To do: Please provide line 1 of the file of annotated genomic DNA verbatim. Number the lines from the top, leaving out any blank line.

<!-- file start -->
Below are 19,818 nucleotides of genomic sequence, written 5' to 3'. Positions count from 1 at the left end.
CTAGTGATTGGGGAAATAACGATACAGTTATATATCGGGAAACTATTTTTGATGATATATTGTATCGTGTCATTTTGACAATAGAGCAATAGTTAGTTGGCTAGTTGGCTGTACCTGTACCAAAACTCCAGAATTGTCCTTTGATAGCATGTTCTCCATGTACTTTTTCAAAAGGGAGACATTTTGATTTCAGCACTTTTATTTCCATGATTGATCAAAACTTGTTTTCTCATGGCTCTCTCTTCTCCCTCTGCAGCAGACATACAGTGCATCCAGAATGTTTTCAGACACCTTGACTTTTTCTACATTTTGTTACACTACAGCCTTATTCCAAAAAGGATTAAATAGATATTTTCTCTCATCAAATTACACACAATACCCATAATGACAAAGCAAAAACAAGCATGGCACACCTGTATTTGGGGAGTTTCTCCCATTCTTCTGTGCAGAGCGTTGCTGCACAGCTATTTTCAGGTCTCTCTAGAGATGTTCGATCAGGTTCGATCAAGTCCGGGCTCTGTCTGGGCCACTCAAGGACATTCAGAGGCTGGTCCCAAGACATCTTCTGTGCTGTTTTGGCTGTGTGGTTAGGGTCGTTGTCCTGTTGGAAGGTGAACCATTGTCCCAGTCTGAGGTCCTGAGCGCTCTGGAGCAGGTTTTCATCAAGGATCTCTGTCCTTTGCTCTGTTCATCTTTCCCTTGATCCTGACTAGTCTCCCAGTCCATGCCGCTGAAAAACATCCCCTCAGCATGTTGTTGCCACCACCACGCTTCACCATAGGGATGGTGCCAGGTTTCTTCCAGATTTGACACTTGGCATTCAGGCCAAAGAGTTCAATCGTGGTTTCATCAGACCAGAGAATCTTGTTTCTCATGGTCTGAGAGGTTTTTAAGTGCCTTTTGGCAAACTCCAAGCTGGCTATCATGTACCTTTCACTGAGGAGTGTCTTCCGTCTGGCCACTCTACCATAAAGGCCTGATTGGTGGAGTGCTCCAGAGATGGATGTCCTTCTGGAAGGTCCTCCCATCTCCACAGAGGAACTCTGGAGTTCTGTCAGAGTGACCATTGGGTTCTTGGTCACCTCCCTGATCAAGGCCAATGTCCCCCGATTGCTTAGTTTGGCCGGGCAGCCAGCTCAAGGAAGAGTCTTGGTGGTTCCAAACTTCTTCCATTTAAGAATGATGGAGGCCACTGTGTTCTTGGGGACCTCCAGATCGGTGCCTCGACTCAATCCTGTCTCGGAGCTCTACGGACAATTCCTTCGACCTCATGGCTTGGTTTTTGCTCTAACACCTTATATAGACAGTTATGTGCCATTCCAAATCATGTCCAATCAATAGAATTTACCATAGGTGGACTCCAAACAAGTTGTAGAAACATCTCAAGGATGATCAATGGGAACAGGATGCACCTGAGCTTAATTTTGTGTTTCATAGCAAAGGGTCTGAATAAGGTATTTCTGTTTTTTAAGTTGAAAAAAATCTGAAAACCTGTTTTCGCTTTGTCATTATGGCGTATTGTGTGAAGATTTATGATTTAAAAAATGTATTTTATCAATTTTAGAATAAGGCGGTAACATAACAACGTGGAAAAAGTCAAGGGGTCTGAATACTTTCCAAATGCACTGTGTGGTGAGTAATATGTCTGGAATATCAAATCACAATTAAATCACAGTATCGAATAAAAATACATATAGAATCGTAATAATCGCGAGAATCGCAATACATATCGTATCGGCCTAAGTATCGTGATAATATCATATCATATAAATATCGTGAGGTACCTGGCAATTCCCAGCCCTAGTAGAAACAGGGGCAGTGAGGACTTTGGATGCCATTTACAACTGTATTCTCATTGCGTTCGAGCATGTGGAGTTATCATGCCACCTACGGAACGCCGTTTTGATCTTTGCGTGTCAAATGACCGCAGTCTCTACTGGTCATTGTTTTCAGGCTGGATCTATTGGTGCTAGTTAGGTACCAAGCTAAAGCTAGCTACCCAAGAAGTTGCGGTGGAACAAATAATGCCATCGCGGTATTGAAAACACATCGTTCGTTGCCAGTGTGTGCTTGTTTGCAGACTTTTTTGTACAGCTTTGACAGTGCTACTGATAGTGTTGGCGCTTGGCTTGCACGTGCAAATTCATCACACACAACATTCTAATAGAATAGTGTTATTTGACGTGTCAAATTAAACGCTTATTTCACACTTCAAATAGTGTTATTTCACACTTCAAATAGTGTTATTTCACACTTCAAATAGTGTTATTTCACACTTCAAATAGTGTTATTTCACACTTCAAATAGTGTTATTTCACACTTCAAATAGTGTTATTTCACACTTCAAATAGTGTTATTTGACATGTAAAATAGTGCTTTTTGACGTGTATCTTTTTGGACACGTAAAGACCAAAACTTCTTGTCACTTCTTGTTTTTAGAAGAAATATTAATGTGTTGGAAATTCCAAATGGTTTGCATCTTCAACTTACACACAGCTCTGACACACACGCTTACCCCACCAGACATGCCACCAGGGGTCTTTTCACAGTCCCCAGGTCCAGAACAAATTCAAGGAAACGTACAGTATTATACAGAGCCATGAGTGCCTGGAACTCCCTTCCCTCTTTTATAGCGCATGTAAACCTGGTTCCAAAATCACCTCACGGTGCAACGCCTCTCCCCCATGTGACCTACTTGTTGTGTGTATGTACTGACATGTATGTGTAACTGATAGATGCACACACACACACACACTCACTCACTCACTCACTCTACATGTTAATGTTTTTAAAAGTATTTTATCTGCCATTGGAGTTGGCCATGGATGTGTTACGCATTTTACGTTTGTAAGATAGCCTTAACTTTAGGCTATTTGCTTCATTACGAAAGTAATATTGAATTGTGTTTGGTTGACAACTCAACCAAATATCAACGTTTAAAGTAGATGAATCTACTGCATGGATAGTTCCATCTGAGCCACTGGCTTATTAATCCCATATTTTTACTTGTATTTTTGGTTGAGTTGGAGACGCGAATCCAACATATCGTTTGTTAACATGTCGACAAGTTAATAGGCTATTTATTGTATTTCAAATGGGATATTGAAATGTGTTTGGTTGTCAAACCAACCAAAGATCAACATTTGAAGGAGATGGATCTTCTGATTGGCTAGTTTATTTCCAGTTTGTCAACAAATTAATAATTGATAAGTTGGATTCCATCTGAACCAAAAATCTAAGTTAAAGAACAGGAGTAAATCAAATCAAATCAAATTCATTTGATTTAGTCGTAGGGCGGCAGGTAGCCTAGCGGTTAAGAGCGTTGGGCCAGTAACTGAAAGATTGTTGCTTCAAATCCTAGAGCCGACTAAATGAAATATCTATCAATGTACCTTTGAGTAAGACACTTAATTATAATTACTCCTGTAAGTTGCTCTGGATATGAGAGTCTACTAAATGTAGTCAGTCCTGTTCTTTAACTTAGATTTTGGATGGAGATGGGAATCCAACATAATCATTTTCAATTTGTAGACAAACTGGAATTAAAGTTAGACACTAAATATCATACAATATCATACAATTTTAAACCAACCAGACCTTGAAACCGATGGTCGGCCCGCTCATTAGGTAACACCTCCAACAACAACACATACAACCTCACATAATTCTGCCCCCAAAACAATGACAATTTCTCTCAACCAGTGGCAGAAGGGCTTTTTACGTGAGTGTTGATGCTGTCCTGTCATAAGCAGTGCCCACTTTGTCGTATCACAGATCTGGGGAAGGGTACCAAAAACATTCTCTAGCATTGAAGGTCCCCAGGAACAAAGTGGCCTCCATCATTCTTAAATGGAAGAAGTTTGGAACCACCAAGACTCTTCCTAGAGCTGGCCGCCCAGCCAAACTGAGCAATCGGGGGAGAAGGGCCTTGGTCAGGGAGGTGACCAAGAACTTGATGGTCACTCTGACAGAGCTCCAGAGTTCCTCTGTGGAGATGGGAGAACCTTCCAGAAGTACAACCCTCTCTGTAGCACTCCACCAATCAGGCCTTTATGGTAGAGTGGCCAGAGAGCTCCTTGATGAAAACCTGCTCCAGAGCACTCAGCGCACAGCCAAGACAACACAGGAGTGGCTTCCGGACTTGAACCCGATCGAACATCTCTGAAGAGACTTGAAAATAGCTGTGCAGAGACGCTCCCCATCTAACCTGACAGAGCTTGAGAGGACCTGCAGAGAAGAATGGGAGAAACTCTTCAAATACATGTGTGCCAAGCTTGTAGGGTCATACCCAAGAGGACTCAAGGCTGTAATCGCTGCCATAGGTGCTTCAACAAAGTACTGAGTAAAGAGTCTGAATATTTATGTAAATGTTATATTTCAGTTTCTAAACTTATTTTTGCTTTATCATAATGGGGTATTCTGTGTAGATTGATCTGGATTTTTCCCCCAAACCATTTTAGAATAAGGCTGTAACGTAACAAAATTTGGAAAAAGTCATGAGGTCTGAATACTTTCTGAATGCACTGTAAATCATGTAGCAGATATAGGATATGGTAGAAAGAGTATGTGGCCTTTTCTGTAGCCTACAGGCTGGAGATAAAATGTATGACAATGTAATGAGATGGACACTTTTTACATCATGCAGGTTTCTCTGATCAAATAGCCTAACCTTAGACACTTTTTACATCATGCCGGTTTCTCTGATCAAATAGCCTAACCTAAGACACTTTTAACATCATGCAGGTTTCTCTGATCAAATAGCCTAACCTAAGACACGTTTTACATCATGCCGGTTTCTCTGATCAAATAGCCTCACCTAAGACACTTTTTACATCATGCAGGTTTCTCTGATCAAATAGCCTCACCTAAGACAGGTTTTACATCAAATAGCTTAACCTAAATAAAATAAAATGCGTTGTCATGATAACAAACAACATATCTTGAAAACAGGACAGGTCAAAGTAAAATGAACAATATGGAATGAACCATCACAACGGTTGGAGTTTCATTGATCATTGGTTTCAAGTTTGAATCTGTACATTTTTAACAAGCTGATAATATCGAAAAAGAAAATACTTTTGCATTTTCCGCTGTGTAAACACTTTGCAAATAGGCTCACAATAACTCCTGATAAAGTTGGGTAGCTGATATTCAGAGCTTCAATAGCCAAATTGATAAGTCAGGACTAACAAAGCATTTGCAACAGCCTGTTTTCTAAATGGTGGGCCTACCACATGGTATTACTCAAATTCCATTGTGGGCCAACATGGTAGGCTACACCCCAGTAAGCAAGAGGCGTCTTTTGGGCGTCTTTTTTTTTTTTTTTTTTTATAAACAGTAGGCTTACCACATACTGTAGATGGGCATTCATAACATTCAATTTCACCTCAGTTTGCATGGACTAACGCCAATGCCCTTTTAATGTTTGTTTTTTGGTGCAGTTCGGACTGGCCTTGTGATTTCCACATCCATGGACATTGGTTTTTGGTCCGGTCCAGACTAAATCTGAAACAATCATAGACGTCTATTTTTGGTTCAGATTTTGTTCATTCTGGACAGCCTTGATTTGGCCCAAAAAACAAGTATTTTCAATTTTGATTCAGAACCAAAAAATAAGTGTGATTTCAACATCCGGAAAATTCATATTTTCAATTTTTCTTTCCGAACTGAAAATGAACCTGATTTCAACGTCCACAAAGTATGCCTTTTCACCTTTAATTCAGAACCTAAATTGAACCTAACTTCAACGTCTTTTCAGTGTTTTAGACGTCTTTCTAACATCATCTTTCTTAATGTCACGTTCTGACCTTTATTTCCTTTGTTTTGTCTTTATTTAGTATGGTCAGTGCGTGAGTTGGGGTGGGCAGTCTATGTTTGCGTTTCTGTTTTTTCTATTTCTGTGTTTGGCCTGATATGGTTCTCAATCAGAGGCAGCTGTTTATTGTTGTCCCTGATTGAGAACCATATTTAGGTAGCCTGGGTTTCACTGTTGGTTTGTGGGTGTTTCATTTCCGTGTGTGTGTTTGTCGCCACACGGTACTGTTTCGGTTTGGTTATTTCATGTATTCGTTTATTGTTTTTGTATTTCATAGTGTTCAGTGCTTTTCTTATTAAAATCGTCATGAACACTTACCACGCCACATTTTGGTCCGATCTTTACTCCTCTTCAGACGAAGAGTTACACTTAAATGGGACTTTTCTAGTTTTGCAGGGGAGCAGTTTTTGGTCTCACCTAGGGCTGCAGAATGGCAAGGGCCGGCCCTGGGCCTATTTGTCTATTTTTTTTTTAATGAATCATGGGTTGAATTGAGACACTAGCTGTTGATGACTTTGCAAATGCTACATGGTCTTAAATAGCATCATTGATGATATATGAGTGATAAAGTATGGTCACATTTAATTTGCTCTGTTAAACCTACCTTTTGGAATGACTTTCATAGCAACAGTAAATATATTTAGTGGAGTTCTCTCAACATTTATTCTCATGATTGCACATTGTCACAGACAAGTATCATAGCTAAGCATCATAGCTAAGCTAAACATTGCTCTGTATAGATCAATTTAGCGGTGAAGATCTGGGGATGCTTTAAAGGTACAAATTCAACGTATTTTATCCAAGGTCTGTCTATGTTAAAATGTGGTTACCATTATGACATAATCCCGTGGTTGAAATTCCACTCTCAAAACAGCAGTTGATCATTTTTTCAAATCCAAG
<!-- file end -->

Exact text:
Below are 19,818 nucleotides of genomic sequence, written 5' to 3'. Positions count from 1 at the left end.